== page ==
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Anger that fed Jan. 6 attack remains prevalent in American politics, IU professor says

Jan. 6 Capitol riot
Posted at 2:45 PM, Jan 06, 2022

INDIANAPOLIS — An Indiana University professor who studies the role of anger in American politics said Thursday that the country needs to reduce the vitriol that persists a year after the Jan. 6, 2021, attack on the U.S. Capitol. However, there is no easy way to fix the problem.

Steven Webster, an associate professor of political science and author of the book “American Rage: How Anger Shapes Our Politics,” said the riots were not a sudden development.

He noted that the environment leading up to Jan. 6 was compounded by nasty rhetoric coming from political figures and some in the media.

“What we saw on the sixth of last year was a very unhealthy form of anger in politics,” Webster said. “I don’t think we’ve done much to heal as a country.”

Part of that is because the country cannot agree on a common set of facts to describe what happened. Webster said Democrats say what happened was an insurrection, while Republicans call it a protest.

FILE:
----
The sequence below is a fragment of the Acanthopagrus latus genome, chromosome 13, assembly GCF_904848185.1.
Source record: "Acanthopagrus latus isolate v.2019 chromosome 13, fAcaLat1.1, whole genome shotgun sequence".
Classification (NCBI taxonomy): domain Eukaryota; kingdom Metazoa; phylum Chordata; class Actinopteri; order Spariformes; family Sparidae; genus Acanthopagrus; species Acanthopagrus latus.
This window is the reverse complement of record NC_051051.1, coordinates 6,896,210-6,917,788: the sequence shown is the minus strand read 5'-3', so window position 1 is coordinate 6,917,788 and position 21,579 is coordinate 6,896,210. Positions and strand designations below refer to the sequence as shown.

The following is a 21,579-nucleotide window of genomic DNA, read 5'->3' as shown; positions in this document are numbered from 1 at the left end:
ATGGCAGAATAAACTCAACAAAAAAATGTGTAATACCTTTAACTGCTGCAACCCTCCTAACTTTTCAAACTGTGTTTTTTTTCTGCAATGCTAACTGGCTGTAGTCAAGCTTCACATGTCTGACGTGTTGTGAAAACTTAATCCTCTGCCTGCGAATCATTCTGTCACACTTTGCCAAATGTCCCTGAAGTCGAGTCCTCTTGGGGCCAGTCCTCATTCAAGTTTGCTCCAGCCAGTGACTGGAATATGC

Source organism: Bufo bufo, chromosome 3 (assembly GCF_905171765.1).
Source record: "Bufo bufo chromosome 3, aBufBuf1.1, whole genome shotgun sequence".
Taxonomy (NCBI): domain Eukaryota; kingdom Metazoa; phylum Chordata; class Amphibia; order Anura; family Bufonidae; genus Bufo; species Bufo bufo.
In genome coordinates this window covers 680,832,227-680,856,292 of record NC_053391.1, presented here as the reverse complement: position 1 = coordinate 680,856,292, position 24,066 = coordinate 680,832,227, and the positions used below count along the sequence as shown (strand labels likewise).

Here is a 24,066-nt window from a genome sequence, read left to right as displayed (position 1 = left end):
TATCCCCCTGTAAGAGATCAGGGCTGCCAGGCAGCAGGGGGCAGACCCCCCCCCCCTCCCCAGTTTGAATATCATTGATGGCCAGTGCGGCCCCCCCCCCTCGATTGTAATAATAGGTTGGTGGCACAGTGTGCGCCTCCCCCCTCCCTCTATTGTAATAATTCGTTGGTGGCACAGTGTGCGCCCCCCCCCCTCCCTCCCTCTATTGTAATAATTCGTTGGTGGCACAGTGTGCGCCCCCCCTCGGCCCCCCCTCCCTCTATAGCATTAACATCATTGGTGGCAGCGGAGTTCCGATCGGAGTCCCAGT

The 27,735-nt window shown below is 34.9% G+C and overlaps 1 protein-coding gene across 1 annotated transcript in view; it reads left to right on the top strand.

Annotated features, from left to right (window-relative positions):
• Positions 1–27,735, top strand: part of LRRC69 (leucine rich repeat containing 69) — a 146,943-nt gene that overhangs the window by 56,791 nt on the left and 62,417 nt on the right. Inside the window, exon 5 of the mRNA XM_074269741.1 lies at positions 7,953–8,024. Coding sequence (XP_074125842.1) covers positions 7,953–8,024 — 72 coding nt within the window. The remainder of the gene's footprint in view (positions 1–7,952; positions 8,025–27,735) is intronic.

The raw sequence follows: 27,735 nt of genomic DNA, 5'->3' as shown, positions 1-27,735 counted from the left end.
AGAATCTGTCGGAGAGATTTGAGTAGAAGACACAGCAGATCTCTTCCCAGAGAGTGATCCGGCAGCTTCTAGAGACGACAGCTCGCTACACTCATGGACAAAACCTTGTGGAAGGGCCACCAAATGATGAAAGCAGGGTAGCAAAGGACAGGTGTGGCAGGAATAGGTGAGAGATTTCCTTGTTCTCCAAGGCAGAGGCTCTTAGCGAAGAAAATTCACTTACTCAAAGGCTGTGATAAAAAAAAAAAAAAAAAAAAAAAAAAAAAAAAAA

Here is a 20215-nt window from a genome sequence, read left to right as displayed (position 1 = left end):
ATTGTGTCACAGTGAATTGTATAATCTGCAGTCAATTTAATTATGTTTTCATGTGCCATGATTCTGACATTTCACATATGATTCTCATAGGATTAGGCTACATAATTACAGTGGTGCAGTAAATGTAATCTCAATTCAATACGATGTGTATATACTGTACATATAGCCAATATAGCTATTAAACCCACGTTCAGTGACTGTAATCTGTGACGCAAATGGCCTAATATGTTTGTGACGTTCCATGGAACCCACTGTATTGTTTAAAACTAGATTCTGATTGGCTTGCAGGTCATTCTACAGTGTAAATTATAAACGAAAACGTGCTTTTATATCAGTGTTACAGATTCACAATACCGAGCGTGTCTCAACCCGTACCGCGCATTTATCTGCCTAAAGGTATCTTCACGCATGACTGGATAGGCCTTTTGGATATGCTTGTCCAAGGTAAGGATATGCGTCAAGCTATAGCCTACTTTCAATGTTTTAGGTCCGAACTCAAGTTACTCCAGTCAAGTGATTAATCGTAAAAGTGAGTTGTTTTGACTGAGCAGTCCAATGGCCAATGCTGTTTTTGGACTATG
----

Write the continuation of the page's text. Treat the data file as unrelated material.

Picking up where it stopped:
An Associated Press-NORC Center for Public Affairs Research poll this week found that about two-thirds of Americans describe the day as very or extremely violent, including about nine in 10 Democrats. However, only about four in 10 Republicans recall the attack by supporters of former President Donald Trump the same way.

Misinformation, Weaver said, is a problem in our society that has real effects on our politics and feeds political anger.

“The fact that we can't even discuss the same event and in the same way, I think goes a long way in illustrating how polarized this country really is,” Webster said.

Anger in American politics is nothing new. However, Weaver said it has become easier to get mad and stay mad in an age of social media and 24/7 cable news. Anger is a useful campaign strategy for politicians, he said.

An angry voter is a loyal voter, he explained, and people who are angry are more likely to vote loyally for their own political party.

“And politicians, of course, want this,” Weaver said. “Unless we can change the incentives that politicians face, I think it's unlikely that we're going to tamp down this anger that we see.”

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